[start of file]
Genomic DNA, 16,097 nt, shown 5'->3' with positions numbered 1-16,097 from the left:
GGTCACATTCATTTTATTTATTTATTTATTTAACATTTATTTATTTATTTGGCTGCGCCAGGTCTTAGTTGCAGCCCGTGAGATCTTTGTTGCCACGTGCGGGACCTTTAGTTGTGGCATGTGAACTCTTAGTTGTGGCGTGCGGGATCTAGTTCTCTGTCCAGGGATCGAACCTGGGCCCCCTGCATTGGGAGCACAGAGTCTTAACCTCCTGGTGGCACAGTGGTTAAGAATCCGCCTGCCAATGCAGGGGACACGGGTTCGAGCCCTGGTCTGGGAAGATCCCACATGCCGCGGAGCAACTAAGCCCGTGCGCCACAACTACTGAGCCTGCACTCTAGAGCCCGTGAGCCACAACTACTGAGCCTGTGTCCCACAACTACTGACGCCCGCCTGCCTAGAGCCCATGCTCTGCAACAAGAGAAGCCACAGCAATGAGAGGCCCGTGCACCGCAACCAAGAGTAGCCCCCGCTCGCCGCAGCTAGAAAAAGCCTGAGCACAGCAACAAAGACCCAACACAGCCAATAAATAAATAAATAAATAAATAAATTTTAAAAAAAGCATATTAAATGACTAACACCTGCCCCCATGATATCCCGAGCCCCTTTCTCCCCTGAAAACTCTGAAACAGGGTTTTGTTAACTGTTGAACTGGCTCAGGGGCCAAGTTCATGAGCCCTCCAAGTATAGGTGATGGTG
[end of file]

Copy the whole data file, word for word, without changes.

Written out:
Genomic DNA, 16,097 nt, shown 5'->3' with positions numbered 1-16,097 from the left:
GGTCACATTCATTTTATTTATTTATTTATTTAACATTTATTTATTTATTTGGCTGCGCCAGGTCTTAGTTGCAGCCCGTGAGATCTTTGTTGCCACGTGCGGGACCTTTAGTTGTGGCATGTGAACTCTTAGTTGTGGCGTGCGGGATCTAGTTCTCTGTCCAGGGATCGAACCTGGGCCCCCTGCATTGGGAGCACAGAGTCTTAACCTCCTGGTGGCACAGTGGTTAAGAATCCGCCTGCCAATGCAGGGGACACGGGTTCGAGCCCTGGTCTGGGAAGATCCCACATGCCGCGGAGCAACTAAGCCCGTGCGCCACAACTACTGAGCCTGCACTCTAGAGCCCGTGAGCCACAACTACTGAGCCTGTGTCCCACAACTACTGACGCCCGCCTGCCTAGAGCCCATGCTCTGCAACAAGAGAAGCCACAGCAATGAGAGGCCCGTGCACCGCAACCAAGAGTAGCCCCCGCTCGCCGCAGCTAGAAAAAGCCTGAGCACAGCAACAAAGACCCAACACAGCCAATAAATAAATAAATAAATAAATAAATTTTAAAAAAAGCATATTAAATGACTAACACCTGCCCCCATGATATCCCGAGCCCCTTTCTCCCCTGAAAACTCTGAAACAGGGTTTTGTTAACTGTTGAACTGGCTCAGGGGCCAAGTTCATGAGCCCTCCAAGTATAGGTGATGGTG